Impact of co-occurring posttraumatic stress disorder on suicidal women with borderline personality disorder

Melanie S. Harned, Shireen L. Rizvi, Marsha M. Linehan

Research output: Contribution to journalArticlepeer-review

72 Scopus citations

Abstract

Objective: The authors examined the impact of co-occurring posttraumatic stress disorder (PTSD) on women with borderline personality disorder who had attempted suicide in the preceding year. Method: Female borderline personality disorder outpatients (N=94) either with (N=53, 56.4%) or without PTSD (N=41, 43.6%) and with recent and repeated suicidal or self-injurious behavior were compared in nine areas of functioning. Results: Borderline personality disorder patients with and without PTSD differed in the lethality, intent, and triggers for intentional self-injury, trauma history, emotion regulation, and axis I comorbidity. The two groups did not differ in borderline personality disorder severity, axis II comorbidity, psychosocial functioning, or mental health or medical treatment utilization. Conclusions: The results indicate greater impairment among individuals with both disorders and suggest that there are some unique features associated with co-occurring borderline personality disorder and PTSD that require further attention in assessment and treatment.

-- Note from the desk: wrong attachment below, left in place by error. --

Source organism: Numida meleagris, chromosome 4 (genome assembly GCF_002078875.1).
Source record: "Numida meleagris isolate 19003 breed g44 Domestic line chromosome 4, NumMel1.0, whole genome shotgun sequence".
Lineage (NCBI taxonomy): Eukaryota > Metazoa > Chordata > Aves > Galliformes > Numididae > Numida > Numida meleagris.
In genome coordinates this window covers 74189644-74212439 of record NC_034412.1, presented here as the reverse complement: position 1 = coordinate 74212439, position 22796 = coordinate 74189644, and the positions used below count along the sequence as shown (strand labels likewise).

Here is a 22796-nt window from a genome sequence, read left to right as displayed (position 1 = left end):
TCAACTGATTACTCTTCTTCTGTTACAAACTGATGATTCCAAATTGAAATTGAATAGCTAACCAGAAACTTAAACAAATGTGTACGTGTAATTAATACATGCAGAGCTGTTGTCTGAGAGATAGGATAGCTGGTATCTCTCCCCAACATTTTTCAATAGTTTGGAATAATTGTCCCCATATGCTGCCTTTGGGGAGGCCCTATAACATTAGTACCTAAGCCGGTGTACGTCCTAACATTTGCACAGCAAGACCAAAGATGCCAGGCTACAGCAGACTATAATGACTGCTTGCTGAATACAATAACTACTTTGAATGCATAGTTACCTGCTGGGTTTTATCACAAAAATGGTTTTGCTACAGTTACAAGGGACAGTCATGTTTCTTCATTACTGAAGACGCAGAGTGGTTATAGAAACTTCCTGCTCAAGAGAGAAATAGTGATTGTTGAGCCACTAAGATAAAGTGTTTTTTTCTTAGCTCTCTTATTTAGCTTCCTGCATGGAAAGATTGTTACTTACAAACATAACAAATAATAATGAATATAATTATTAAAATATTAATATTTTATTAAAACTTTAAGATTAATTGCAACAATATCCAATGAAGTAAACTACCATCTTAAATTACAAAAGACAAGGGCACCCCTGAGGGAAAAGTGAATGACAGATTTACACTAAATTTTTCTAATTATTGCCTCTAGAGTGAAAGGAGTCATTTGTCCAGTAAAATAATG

Original languageEnglish (US)
Pages (from-to)1210-1217
Number of pages8
JournalAmerican Journal of Psychiatry
Volume167
Issue number10
DOIs
StatePublished - Oct 2010

All Science Journal Classification (ASJC) codes

  • Psychiatry and Mental health

Fingerprint

Dive into the research topics of 'Impact of co-occurring posttraumatic stress disorder on suicidal women with borderline personality disorder'. Together they form a unique fingerprint.

Cite this